Long before computer databases were invented, people created indexes. Examples of such “manual” indexes include:
- A list of names at the end of a book or register
- An index volume (repertorium) with abstracts of records created by a notary
- A list of grantors and grantees in the back of a deed register
- A register with muster roll numbers of soldiers in a regiment
- A list of incoming and outgoing letters of a government agency, organized by sender or recipient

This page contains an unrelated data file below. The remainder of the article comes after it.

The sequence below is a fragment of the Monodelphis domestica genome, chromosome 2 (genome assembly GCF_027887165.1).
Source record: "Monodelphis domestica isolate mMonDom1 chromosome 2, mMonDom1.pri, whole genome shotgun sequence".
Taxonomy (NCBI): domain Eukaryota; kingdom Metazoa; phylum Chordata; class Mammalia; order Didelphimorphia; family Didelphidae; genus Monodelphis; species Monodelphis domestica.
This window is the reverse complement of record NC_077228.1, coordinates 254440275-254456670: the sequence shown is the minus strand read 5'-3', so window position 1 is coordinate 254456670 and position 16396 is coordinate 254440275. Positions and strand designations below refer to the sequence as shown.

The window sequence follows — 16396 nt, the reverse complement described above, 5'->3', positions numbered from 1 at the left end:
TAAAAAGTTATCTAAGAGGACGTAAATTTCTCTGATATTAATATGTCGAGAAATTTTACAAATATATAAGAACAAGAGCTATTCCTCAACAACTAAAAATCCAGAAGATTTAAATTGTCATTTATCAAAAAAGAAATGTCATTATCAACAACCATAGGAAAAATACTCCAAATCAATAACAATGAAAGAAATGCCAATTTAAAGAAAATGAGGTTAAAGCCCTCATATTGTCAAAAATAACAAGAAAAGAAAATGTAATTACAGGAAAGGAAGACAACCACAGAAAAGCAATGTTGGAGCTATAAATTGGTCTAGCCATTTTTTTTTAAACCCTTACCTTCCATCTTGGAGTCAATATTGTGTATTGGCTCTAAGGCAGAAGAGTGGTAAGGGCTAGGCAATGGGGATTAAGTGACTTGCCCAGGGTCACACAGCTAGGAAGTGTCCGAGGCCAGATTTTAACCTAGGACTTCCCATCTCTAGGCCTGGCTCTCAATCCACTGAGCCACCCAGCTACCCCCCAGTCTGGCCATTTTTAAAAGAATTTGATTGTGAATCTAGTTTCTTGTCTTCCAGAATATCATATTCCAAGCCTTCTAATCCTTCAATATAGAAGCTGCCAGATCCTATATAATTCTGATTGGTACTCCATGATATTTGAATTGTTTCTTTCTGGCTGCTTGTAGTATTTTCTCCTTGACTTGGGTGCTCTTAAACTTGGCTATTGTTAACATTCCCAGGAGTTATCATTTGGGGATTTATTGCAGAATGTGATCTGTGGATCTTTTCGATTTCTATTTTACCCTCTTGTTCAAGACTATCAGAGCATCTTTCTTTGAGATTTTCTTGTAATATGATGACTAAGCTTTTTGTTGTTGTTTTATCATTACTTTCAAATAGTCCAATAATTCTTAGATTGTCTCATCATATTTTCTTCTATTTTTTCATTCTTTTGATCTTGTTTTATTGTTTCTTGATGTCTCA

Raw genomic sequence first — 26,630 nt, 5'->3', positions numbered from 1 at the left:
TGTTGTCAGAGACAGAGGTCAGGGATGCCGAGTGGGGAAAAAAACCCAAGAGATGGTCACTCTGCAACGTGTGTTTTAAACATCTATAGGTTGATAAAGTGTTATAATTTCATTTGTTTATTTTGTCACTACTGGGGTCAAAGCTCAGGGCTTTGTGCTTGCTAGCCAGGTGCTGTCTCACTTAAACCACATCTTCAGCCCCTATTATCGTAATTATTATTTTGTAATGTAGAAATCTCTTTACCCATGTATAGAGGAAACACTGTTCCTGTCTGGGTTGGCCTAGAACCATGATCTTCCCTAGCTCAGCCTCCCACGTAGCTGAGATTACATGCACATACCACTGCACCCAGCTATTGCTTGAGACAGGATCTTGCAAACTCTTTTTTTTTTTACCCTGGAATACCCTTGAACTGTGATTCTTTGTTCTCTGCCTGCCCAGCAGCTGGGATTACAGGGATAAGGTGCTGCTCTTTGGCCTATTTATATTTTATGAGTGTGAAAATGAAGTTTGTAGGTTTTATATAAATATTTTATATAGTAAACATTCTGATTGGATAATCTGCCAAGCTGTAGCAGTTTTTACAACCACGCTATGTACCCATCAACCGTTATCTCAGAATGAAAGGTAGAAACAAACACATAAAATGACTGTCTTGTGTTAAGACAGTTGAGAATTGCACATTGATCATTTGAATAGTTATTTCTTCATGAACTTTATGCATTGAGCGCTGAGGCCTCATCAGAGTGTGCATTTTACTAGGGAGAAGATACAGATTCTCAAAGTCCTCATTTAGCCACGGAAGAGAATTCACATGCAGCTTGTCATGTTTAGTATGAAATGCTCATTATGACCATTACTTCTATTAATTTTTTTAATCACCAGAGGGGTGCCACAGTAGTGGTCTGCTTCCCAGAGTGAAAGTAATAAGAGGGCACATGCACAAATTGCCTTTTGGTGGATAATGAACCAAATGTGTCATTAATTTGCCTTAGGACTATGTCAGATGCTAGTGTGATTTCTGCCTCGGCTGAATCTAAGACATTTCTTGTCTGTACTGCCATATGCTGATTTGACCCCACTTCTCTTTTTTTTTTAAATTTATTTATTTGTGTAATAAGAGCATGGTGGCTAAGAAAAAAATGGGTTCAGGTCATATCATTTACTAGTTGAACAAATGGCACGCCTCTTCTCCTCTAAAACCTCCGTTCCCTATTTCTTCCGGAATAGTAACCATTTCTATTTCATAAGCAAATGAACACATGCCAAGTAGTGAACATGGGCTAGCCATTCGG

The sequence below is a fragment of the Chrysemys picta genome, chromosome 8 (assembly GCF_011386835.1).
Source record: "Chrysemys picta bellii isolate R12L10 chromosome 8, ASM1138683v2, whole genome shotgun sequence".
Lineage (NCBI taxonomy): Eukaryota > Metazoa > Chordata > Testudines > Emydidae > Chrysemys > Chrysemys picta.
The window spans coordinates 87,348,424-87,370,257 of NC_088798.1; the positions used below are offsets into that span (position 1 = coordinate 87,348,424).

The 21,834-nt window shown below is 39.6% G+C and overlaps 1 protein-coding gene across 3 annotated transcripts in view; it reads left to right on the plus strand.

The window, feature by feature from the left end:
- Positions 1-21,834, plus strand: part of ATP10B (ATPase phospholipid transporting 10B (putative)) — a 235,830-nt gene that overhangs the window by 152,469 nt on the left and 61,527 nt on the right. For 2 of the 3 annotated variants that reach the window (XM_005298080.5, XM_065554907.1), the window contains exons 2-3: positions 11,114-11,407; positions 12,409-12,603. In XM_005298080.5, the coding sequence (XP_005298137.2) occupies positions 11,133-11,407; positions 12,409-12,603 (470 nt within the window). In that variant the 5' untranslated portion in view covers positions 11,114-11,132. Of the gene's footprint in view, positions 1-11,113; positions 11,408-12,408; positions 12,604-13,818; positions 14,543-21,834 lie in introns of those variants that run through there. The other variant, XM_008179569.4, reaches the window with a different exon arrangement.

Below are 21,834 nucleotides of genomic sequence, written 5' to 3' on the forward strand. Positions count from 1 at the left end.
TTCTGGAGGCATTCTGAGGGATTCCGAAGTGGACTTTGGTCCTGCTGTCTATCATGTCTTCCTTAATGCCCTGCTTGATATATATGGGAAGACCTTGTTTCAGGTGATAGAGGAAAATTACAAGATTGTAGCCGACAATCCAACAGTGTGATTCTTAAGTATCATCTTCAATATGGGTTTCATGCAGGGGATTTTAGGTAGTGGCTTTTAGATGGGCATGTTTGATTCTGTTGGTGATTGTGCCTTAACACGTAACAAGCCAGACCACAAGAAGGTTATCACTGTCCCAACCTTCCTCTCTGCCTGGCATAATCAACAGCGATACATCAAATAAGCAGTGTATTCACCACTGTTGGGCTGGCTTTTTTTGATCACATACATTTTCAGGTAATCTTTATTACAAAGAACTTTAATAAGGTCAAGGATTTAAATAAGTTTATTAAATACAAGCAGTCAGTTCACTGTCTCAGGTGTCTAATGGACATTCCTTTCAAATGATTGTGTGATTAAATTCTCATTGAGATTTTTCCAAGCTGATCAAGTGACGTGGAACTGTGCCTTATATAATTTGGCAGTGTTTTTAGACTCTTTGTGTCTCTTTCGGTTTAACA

- A card catalog created by volunteers in an archive that indexes a series of records.
In some cases, these hand-written or typed indexes have been scanned and can be found online. If you’re browsing a register that is not full-text searchable, check the first and last pages for an index, or look in the finding aid whether another call number has an index for the series. You can also contact the local archivist to ask if they know of any contemporary indexes that may be available.